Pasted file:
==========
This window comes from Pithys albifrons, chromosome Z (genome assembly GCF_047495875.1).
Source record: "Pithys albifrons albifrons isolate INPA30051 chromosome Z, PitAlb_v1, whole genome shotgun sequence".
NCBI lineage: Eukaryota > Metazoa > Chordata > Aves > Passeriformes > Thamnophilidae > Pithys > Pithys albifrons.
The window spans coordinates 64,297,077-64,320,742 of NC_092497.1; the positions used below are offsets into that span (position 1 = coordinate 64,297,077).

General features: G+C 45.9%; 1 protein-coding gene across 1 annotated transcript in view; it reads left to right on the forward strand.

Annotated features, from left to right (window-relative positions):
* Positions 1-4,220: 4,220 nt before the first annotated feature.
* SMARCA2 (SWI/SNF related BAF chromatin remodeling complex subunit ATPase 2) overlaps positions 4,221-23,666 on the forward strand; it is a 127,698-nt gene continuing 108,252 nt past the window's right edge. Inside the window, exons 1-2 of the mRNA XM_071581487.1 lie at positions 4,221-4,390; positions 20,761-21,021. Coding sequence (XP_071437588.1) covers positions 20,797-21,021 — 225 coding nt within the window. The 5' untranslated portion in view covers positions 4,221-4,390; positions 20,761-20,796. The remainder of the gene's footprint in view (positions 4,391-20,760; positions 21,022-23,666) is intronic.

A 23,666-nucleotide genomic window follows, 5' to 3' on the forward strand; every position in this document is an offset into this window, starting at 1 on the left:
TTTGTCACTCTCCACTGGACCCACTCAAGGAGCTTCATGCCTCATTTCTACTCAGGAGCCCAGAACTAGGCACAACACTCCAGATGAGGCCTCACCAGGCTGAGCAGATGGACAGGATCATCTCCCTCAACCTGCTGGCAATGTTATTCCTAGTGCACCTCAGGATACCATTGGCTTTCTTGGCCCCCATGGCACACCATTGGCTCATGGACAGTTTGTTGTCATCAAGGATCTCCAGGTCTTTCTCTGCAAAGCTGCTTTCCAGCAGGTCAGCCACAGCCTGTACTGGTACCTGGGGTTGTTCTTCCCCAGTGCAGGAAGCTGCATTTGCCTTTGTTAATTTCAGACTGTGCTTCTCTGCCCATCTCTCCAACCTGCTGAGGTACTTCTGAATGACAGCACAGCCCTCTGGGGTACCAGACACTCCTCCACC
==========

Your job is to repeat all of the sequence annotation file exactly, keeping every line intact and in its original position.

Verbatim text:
This window comes from Pithys albifrons, chromosome Z (genome assembly GCF_047495875.1).
Source record: "Pithys albifrons albifrons isolate INPA30051 chromosome Z, PitAlb_v1, whole genome shotgun sequence".
NCBI lineage: Eukaryota > Metazoa > Chordata > Aves > Passeriformes > Thamnophilidae > Pithys > Pithys albifrons.
The window spans coordinates 64,297,077-64,320,742 of NC_092497.1; the positions used below are offsets into that span (position 1 = coordinate 64,297,077).

General features: G+C 45.9%; 1 protein-coding gene across 1 annotated transcript in view; it reads left to right on the forward strand.

Annotated features, from left to right (window-relative positions):
* Positions 1-4,220: 4,220 nt before the first annotated feature.
* SMARCA2 (SWI/SNF related BAF chromatin remodeling complex subunit ATPase 2) overlaps positions 4,221-23,666 on the forward strand; it is a 127,698-nt gene continuing 108,252 nt past the window's right edge. Inside the window, exons 1-2 of the mRNA XM_071581487.1 lie at positions 4,221-4,390; positions 20,761-21,021. Coding sequence (XP_071437588.1) covers positions 20,797-21,021 — 225 coding nt within the window. The 5' untranslated portion in view covers positions 4,221-4,390; positions 20,761-20,796. The remainder of the gene's footprint in view (positions 4,391-20,760; positions 21,022-23,666) is intronic.

A 23,666-nucleotide genomic window follows, 5' to 3' on the forward strand; every position in this document is an offset into this window, starting at 1 on the left:
TTTGTCACTCTCCACTGGACCCACTCAAGGAGCTTCATGCCTCATTTCTACTCAGGAGCCCAGAACTAGGCACAACACTCCAGATGAGGCCTCACCAGGCTGAGCAGATGGACAGGATCATCTCCCTCAACCTGCTGGCAATGTTATTCCTAGTGCACCTCAGGATACCATTGGCTTTCTTGGCCCCCATGGCACACCATTGGCTCATGGACAGTTTGTTGTCATCAAGGATCTCCAGGTCTTTCTCTGCAAAGCTGCTTTCCAGCAGGTCAGCCACAGCCTGTACTGGTACCTGGGGTTGTTCTTCCCCAGTGCAGGAAGCTGCATTTGCCTTTGTTAATTTCAGACTGTGCTTCTCTGCCCATCTCTCCAACCTGCTGAGGTACTTCTGAATGACAGCACAGCCCTCTGGGGTACCAGACACTCCTCCACC